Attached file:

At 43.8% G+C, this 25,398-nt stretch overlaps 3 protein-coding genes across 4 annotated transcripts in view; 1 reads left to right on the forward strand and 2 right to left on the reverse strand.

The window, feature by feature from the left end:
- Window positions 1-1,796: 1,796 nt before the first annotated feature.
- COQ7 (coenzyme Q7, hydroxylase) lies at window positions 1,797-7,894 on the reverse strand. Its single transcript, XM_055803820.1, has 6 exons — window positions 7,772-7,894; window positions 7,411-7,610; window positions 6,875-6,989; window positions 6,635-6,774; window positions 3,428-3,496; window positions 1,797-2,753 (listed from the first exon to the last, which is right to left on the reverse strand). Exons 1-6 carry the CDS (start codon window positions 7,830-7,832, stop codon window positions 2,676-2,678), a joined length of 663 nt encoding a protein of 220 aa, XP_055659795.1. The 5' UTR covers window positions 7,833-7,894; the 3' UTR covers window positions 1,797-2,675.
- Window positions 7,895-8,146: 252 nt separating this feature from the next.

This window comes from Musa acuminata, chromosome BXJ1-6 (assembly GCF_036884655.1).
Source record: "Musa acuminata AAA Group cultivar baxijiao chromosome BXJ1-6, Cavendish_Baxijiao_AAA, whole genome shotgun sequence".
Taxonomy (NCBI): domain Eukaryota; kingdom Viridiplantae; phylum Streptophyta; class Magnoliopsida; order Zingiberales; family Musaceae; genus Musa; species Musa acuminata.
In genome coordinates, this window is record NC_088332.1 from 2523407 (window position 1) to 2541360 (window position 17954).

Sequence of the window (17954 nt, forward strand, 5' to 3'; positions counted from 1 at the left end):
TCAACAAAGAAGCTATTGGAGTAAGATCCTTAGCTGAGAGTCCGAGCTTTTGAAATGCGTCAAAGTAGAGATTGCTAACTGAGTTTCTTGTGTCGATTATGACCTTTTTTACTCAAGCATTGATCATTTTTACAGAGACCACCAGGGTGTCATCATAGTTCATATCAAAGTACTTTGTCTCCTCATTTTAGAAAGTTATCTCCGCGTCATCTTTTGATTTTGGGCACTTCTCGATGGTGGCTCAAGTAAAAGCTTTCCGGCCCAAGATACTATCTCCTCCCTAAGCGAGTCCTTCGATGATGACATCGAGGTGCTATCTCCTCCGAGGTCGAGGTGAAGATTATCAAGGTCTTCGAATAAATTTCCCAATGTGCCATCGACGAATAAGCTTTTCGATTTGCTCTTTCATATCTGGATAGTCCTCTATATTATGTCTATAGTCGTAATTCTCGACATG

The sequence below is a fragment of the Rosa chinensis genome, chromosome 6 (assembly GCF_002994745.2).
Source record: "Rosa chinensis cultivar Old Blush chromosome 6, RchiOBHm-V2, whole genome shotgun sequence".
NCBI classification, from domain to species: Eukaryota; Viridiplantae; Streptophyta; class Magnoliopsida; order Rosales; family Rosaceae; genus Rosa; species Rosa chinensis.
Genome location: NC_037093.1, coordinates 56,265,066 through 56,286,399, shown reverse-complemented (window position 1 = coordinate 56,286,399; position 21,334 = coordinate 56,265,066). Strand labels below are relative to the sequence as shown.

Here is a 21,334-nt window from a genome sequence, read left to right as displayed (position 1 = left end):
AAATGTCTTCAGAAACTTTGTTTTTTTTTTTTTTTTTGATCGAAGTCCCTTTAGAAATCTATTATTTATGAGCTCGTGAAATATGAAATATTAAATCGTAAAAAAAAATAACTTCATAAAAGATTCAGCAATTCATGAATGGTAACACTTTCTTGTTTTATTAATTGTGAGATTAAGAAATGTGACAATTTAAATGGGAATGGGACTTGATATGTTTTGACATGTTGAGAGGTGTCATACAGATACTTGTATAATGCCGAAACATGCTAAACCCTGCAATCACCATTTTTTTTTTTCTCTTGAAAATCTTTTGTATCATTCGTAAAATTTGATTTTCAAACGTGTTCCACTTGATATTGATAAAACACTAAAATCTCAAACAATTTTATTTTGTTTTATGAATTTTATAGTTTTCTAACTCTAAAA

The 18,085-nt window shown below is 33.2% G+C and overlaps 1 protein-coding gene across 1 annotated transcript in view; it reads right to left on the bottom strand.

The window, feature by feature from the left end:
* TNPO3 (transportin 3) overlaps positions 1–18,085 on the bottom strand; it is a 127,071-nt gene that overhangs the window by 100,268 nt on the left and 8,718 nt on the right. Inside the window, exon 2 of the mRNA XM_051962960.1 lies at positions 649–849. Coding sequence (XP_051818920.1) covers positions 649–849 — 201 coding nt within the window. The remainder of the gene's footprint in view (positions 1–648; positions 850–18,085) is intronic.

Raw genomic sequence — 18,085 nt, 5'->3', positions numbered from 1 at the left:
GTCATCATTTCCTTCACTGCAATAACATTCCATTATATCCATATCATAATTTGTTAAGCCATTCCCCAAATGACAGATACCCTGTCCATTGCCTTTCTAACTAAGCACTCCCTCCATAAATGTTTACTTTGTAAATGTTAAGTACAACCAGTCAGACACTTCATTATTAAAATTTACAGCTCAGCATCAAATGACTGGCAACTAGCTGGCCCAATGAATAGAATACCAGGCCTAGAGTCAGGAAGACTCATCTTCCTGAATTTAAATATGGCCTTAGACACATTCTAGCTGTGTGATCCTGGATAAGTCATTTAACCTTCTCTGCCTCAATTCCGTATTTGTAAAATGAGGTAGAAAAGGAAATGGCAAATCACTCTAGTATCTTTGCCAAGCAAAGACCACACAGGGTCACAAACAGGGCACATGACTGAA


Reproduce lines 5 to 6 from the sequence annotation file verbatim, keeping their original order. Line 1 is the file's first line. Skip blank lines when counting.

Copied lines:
- Window positions 7,895-8,146: 252 nt separating this feature from the next.

This window comes from Musa acuminata, chromosome BXJ1-6 (assembly GCF_036884655.1).